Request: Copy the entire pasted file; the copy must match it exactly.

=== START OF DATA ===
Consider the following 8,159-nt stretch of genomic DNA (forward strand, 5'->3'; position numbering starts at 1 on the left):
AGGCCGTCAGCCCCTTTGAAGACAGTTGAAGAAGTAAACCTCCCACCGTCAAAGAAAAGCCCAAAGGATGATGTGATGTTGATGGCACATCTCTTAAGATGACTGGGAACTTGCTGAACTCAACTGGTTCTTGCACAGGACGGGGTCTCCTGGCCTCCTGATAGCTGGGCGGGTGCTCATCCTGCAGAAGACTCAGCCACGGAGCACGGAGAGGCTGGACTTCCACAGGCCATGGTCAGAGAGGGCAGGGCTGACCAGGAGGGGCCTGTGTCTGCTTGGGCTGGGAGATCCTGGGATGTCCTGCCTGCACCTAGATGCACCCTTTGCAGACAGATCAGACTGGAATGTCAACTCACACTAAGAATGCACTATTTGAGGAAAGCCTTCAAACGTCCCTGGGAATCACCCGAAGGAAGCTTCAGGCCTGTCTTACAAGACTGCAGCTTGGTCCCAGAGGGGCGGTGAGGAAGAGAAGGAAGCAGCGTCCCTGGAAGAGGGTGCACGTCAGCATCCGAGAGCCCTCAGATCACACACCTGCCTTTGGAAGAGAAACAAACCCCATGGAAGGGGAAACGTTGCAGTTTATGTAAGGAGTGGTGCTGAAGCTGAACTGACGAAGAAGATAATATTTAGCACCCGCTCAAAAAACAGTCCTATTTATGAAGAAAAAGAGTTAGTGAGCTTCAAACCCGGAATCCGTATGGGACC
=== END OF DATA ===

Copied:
Consider the following 8,159-nt stretch of genomic DNA (forward strand, 5'->3'; position numbering starts at 1 on the left):
AGGCCGTCAGCCCCTTTGAAGACAGTTGAAGAAGTAAACCTCCCACCGTCAAAGAAAAGCCCAAAGGATGATGTGATGTTGATGGCACATCTCTTAAGATGACTGGGAACTTGCTGAACTCAACTGGTTCTTGCACAGGACGGGGTCTCCTGGCCTCCTGATAGCTGGGCGGGTGCTCATCCTGCAGAAGACTCAGCCACGGAGCACGGAGAGGCTGGACTTCCACAGGCCATGGTCAGAGAGGGCAGGGCTGACCAGGAGGGGCCTGTGTCTGCTTGGGCTGGGAGATCCTGGGATGTCCTGCCTGCACCTAGATGCACCCTTTGCAGACAGATCAGACTGGAATGTCAACTCACACTAAGAATGCACTATTTGAGGAAAGCCTTCAAACGTCCCTGGGAATCACCCGAAGGAAGCTTCAGGCCTGTCTTACAAGACTGCAGCTTGGTCCCAGAGGGGCGGTGAGGAAGAGAAGGAAGCAGCGTCCCTGGAAGAGGGTGCACGTCAGCATCCGAGAGCCCTCAGATCACACACCTGCCTTTGGAAGAGAAACAAACCCCATGGAAGGGGAAACGTTGCAGTTTATGTAAGGAGTGGTGCTGAAGCTGAACTGACGAAGAAGATAATATTTAGCACCCGCTCAAAAAACAGTCCTATTTATGAAGAAAAAGAGTTAGTGAGCTTCAAACCCGGAATCCGTATGGGACC